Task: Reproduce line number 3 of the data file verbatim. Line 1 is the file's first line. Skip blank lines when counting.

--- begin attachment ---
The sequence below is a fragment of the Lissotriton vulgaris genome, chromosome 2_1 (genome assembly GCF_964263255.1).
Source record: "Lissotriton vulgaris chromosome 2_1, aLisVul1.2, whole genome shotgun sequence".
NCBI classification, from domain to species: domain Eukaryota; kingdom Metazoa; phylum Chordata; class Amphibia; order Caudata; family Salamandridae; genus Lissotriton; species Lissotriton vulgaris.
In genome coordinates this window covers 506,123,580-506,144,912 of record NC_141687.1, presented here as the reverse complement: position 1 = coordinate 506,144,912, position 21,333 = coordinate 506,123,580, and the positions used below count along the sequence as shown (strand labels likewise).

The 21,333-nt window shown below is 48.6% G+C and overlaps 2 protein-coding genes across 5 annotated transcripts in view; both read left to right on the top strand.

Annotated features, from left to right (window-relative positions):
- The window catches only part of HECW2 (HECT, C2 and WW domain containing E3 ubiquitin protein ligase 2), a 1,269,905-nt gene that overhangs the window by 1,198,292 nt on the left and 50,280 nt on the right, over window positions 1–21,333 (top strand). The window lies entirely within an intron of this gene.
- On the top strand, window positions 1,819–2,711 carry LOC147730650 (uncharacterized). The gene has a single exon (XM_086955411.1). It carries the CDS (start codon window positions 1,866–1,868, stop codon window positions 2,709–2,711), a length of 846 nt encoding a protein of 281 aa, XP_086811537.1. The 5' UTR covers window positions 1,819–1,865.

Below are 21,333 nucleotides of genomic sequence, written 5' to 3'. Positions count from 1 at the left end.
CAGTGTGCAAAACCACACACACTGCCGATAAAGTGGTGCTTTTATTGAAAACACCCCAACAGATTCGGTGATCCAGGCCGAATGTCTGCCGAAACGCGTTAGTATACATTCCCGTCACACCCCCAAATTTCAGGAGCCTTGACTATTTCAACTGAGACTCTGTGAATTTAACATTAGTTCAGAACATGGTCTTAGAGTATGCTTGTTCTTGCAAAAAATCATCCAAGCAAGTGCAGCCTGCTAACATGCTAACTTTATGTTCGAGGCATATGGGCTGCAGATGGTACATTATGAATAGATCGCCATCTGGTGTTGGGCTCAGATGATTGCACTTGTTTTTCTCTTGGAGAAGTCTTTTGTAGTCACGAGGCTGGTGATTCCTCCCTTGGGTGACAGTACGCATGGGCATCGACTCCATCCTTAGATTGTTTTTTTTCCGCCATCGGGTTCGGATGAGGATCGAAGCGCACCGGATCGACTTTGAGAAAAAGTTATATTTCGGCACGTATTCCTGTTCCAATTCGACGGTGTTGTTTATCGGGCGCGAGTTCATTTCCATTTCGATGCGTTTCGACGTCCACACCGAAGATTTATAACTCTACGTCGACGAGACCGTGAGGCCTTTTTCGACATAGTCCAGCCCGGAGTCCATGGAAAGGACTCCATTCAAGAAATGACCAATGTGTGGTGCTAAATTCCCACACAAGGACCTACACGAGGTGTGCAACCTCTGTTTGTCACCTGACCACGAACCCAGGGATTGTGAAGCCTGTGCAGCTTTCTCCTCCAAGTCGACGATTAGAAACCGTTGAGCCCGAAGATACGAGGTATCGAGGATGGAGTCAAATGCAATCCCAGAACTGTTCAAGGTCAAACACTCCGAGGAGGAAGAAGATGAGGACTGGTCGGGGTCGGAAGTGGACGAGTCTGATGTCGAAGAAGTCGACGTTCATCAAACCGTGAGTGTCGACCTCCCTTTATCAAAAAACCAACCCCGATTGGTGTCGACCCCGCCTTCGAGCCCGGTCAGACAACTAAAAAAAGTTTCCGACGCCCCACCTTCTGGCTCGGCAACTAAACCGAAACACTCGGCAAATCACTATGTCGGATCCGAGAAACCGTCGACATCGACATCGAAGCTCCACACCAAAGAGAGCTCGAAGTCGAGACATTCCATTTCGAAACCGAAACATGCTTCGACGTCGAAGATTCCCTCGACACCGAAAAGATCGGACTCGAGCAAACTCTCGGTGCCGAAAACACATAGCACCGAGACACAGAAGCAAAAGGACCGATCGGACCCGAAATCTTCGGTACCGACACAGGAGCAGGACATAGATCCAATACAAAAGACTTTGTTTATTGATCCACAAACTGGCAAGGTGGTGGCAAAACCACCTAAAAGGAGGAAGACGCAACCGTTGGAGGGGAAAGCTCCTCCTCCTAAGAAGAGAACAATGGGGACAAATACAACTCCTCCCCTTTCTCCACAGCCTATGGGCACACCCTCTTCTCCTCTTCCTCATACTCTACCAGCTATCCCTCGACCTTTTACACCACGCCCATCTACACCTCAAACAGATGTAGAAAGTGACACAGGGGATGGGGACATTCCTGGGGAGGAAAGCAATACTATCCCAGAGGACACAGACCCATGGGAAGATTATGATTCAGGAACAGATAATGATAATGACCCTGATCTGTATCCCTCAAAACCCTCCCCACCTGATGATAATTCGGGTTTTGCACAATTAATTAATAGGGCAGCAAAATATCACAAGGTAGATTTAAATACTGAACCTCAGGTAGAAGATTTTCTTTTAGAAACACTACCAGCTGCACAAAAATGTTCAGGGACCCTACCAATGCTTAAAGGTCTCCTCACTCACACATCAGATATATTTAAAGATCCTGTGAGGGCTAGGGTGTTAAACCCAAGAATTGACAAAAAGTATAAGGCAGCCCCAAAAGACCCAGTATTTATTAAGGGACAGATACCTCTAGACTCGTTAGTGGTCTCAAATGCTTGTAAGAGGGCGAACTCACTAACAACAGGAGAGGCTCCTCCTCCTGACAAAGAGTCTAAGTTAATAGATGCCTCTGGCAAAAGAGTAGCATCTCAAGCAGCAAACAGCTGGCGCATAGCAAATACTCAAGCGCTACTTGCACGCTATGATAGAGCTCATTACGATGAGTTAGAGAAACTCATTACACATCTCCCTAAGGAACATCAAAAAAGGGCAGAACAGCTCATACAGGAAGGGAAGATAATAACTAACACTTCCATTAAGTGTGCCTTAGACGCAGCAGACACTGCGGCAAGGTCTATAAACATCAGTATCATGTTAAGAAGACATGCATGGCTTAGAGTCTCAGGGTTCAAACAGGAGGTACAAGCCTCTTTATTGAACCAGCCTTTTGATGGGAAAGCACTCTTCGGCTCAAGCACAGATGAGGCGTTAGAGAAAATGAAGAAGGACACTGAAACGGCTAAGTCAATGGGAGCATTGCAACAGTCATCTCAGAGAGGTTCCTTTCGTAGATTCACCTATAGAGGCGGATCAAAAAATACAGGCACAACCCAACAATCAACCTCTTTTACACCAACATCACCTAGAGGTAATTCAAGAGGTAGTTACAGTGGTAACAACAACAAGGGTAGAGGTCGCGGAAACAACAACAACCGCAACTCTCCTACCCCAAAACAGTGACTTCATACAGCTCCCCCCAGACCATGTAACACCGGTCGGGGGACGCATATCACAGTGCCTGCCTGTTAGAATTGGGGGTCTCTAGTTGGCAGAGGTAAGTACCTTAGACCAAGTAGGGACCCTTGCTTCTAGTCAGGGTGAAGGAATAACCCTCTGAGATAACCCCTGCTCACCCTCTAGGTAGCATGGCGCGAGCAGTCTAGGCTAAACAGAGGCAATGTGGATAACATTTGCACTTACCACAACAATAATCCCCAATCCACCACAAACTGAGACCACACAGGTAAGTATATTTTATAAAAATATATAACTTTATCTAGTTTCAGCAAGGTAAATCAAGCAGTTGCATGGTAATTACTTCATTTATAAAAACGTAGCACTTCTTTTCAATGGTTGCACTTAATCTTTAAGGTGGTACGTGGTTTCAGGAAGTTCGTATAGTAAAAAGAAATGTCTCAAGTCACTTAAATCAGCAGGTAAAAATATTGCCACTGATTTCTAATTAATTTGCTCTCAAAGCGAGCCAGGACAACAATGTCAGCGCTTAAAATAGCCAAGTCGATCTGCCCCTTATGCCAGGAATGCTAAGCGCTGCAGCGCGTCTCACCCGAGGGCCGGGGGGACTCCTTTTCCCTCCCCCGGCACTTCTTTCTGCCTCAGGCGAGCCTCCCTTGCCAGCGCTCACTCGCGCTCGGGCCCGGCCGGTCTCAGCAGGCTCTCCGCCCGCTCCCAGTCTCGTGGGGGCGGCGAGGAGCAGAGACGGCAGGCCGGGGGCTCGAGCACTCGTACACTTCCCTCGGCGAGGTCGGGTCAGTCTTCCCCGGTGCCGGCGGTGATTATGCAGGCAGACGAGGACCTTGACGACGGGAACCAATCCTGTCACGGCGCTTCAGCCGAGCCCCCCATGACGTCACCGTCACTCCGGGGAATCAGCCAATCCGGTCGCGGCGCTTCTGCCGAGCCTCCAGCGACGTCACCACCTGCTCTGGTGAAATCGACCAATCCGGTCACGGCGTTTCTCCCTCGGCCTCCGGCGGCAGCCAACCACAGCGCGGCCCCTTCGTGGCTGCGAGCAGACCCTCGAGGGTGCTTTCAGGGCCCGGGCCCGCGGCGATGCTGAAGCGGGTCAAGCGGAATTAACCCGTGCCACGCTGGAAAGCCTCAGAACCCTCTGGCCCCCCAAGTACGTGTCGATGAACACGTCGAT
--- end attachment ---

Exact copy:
NCBI classification, from domain to species: domain Eukaryota; kingdom Metazoa; phylum Chordata; class Amphibia; order Caudata; family Salamandridae; genus Lissotriton; species Lissotriton vulgaris.